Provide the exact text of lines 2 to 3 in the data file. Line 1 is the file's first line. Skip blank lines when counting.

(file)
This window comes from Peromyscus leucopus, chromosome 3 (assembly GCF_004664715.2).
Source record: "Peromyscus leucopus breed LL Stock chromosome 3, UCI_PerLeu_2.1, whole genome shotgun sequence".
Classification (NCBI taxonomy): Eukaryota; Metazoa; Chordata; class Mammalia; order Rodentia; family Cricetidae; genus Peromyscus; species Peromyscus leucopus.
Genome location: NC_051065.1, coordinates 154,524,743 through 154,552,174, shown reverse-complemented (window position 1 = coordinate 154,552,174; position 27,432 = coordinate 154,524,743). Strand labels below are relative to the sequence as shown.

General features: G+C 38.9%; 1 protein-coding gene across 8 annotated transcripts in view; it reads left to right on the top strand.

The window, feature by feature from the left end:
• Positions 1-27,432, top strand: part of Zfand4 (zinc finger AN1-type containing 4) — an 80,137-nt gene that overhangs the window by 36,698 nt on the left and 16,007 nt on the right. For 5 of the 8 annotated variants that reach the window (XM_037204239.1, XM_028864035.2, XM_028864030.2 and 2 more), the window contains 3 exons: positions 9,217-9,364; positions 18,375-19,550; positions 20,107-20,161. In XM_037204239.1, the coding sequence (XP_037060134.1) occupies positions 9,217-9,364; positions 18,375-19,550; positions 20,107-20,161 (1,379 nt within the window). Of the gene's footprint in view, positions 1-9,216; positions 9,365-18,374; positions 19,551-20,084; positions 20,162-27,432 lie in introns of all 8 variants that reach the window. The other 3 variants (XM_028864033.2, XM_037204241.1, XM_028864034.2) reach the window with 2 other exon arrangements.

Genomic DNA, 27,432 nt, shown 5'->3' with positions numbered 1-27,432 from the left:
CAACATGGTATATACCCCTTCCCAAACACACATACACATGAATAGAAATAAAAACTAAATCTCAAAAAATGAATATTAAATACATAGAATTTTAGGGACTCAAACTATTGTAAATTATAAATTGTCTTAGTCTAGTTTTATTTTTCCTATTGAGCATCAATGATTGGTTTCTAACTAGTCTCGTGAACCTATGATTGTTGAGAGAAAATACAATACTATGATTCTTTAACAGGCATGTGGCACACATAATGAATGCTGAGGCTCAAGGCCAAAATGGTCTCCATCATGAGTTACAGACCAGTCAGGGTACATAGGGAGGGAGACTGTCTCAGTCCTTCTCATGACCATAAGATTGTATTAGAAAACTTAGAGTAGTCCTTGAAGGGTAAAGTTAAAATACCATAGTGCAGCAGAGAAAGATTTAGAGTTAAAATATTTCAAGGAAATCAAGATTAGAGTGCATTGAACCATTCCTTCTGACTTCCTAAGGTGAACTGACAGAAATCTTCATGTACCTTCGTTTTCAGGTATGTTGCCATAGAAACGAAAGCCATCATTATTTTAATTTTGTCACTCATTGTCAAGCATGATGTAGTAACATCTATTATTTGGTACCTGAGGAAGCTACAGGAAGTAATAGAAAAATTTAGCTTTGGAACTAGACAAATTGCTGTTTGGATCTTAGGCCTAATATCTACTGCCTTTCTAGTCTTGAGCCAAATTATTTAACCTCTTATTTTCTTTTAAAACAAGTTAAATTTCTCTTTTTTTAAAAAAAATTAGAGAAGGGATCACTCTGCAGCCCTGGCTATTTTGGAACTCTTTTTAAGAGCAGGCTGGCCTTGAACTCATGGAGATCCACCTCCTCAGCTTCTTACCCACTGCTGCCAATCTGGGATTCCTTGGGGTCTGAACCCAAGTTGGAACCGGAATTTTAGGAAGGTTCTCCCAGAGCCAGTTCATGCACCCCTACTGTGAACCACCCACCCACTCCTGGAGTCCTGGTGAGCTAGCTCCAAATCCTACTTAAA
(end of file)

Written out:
Source record: "Peromyscus leucopus breed LL Stock chromosome 3, UCI_PerLeu_2.1, whole genome shotgun sequence".
Classification (NCBI taxonomy): Eukaryota; Metazoa; Chordata; class Mammalia; order Rodentia; family Cricetidae; genus Peromyscus; species Peromyscus leucopus.